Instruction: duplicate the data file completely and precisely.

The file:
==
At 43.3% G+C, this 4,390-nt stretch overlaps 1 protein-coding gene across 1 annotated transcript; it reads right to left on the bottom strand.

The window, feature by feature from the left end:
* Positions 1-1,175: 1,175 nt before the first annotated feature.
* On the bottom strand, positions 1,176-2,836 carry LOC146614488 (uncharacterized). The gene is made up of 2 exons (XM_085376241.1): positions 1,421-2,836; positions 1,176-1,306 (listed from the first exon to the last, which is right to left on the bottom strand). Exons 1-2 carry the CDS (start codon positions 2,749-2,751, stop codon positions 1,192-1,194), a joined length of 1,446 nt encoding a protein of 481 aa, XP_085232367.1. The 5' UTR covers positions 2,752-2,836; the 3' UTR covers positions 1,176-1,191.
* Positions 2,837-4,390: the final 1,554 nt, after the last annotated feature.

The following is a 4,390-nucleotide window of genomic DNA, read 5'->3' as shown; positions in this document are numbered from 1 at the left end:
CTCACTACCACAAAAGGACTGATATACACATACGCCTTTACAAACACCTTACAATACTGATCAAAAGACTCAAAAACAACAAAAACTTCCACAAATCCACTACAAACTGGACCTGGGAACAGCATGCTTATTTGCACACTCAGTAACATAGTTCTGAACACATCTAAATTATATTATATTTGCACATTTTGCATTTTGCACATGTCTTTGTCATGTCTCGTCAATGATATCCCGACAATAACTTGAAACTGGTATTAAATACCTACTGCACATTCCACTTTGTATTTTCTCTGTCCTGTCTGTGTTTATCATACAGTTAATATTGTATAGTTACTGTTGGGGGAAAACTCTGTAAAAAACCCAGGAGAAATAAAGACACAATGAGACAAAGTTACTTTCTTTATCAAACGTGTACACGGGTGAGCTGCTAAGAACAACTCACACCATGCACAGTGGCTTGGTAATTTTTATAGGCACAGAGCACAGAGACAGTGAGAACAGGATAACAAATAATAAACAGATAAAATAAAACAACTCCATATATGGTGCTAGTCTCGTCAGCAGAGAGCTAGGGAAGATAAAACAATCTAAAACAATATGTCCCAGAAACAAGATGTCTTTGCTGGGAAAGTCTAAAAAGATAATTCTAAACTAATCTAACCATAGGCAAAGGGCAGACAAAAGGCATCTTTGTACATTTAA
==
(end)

At 43.3% G+C, this 4,390-nt stretch overlaps 1 protein-coding gene across 1 annotated transcript; it reads right to left on the bottom strand.

The window, feature by feature from the left end:
* Positions 1-1,175: 1,175 nt before the first annotated feature.
* On the bottom strand, positions 1,176-2,836 carry LOC146614488 (uncharacterized). The gene is made up of 2 exons (XM_085376241.1): positions 1,421-2,836; positions 1,176-1,306 (listed from the first exon to the last, which is right to left on the bottom strand). Exons 1-2 carry the CDS (start codon positions 2,749-2,751, stop codon positions 1,192-1,194), a joined length of 1,446 nt encoding a protein of 481 aa, XP_085232367.1. The 5' UTR covers positions 2,752-2,836; the 3' UTR covers positions 1,176-1,191.
* Positions 2,837-4,390: the final 1,554 nt, after the last annotated feature.

The following is a 4,390-nucleotide window of genomic DNA, read 5'->3' as shown; positions in this document are numbered from 1 at the left end:
CTCACTACCACAAAAGGACTGATATACACATACGCCTTTACAAACACCTTACAATACTGATCAAAAGACTCAAAAACAACAAAAACTTCCACAAATCCACTACAAACTGGACCTGGGAACAGCATGCTTATTTGCACACTCAGTAACATAGTTCTGAACACATCTAAATTATATTATATTTGCACATTTTGCATTTTGCACATGTCTTTGTCATGTCTCGTCAATGATATCCCGACAATAACTTGAAACTGGTATTAAATACCTACTGCACATTCCACTTTGTATTTTCTCTGTCCTGTCTGTGTTTATCATACAGTTAATATTGTATAGTTACTGTTGGGGGAAAACTCTGTAAAAAACCCAGGAGAAATAAAGACACAATGAGACAAAGTTACTTTCTTTATCAAACGTGTACACGGGTGAGCTGCTAAGAACAACTCACACCATGCACAGTGGCTTGGTAATTTTTATAGGCACAGAGCACAGAGACAGTGAGAACAGGATAACAAATAATAAACAGATAAAATAAAACAACTCCATATATGGTGCTAGTCTCGTCAGCAGAGAGCTAGGGAAGATAAAACAATCTAAAACAATATGTCCCAGAAACAAGATGTCTTTGCTGGGAAAGTCTAAAAAGATAATTCTAAACTAATCTAACCATAGGCAAAGGGCAGACAAAAGGCATCTTTGTACATTTAA